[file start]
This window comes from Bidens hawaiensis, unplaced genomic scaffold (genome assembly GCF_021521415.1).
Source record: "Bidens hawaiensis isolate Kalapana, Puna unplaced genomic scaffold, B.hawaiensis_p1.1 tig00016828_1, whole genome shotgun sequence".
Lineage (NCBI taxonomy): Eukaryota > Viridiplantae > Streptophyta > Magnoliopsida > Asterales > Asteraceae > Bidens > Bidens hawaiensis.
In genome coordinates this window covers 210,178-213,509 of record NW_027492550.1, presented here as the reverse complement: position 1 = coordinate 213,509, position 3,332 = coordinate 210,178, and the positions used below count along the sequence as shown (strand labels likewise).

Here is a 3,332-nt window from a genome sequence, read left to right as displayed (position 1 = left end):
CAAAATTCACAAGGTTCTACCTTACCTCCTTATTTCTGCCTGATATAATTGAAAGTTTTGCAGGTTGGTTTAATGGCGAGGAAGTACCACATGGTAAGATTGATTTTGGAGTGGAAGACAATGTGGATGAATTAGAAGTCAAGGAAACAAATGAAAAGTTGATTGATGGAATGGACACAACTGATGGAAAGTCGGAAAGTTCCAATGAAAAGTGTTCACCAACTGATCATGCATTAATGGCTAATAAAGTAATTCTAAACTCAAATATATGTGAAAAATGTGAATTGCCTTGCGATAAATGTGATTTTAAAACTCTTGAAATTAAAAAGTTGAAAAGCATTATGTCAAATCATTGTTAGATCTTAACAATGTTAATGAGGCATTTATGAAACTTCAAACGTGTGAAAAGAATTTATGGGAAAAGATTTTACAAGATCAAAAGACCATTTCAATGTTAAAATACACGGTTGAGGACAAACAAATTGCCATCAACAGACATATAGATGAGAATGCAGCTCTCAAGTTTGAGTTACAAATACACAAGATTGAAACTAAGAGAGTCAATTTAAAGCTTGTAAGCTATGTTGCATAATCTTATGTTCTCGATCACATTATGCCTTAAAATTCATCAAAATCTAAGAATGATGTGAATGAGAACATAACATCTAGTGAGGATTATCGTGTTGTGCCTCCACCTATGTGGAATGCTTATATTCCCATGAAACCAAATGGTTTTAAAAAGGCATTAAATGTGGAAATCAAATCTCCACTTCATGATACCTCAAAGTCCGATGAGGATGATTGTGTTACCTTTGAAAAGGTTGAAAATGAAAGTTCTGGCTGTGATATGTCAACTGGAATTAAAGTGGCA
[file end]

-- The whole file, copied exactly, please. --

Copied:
This window comes from Bidens hawaiensis, unplaced genomic scaffold (genome assembly GCF_021521415.1).
Source record: "Bidens hawaiensis isolate Kalapana, Puna unplaced genomic scaffold, B.hawaiensis_p1.1 tig00016828_1, whole genome shotgun sequence".
Lineage (NCBI taxonomy): Eukaryota > Viridiplantae > Streptophyta > Magnoliopsida > Asterales > Asteraceae > Bidens > Bidens hawaiensis.
In genome coordinates this window covers 210,178-213,509 of record NW_027492550.1, presented here as the reverse complement: position 1 = coordinate 213,509, position 3,332 = coordinate 210,178, and the positions used below count along the sequence as shown (strand labels likewise).

Here is a 3,332-nt window from a genome sequence, read left to right as displayed (position 1 = left end):
CAAAATTCACAAGGTTCTACCTTACCTCCTTATTTCTGCCTGATATAATTGAAAGTTTTGCAGGTTGGTTTAATGGCGAGGAAGTACCACATGGTAAGATTGATTTTGGAGTGGAAGACAATGTGGATGAATTAGAAGTCAAGGAAACAAATGAAAAGTTGATTGATGGAATGGACACAACTGATGGAAAGTCGGAAAGTTCCAATGAAAAGTGTTCACCAACTGATCATGCATTAATGGCTAATAAAGTAATTCTAAACTCAAATATATGTGAAAAATGTGAATTGCCTTGCGATAAATGTGATTTTAAAACTCTTGAAATTAAAAAGTTGAAAAGCATTATGTCAAATCATTGTTAGATCTTAACAATGTTAATGAGGCATTTATGAAACTTCAAACGTGTGAAAAGAATTTATGGGAAAAGATTTTACAAGATCAAAAGACCATTTCAATGTTAAAATACACGGTTGAGGACAAACAAATTGCCATCAACAGACATATAGATGAGAATGCAGCTCTCAAGTTTGAGTTACAAATACACAAGATTGAAACTAAGAGAGTCAATTTAAAGCTTGTAAGCTATGTTGCATAATCTTATGTTCTCGATCACATTATGCCTTAAAATTCATCAAAATCTAAGAATGATGTGAATGAGAACATAACATCTAGTGAGGATTATCGTGTTGTGCCTCCACCTATGTGGAATGCTTATATTCCCATGAAACCAAATGGTTTTAAAAAGGCATTAAATGTGGAAATCAAATCTCCACTTCATGATACCTCAAAGTCCGATGAGGATGATTGTGTTACCTTTGAAAAGGTTGAAAATGAAAGTTCTGGCTGTGATATGTCAACTGGAATTAAAGTGGCA